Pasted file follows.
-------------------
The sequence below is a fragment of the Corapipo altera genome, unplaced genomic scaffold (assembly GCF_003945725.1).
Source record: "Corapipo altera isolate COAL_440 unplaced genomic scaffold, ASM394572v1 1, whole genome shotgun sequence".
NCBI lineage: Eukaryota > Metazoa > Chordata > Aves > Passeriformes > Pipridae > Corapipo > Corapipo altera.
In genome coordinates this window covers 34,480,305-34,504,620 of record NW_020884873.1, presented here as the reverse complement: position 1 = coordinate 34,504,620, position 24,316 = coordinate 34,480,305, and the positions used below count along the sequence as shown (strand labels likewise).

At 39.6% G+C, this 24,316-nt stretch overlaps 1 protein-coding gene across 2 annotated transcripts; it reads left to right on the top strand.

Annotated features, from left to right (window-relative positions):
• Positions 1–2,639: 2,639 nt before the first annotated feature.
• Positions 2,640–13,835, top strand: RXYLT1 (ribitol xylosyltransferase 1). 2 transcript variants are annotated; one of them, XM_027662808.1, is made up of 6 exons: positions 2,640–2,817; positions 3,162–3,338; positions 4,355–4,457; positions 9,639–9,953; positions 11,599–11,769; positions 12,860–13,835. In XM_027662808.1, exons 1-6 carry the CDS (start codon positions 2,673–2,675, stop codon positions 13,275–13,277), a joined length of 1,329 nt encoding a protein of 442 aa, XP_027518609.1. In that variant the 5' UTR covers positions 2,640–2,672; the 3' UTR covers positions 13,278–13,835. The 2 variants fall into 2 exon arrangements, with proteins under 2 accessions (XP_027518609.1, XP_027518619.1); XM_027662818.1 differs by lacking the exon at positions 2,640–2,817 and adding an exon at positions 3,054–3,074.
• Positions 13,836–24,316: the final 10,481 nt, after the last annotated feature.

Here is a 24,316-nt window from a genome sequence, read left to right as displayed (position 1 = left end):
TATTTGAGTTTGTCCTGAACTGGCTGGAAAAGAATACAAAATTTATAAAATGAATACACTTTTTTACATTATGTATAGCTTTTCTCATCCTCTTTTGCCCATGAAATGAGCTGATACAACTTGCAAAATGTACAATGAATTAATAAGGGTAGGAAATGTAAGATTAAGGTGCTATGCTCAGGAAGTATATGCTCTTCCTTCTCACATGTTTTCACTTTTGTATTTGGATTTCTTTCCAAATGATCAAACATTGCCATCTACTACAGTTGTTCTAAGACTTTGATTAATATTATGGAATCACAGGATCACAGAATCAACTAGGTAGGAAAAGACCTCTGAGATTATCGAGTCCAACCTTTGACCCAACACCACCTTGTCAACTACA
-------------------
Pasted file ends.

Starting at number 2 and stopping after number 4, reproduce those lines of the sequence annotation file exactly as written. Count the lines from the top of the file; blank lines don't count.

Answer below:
Source record: "Corapipo altera isolate COAL_440 unplaced genomic scaffold, ASM394572v1 1, whole genome shotgun sequence".
NCBI lineage: Eukaryota > Metazoa > Chordata > Aves > Passeriformes > Pipridae > Corapipo > Corapipo altera.
In genome coordinates this window covers 34,480,305-34,504,620 of record NW_020884873.1, presented here as the reverse complement: position 1 = coordinate 34,504,620, position 24,316 = coordinate 34,480,305, and the positions used below count along the sequence as shown (strand labels likewise).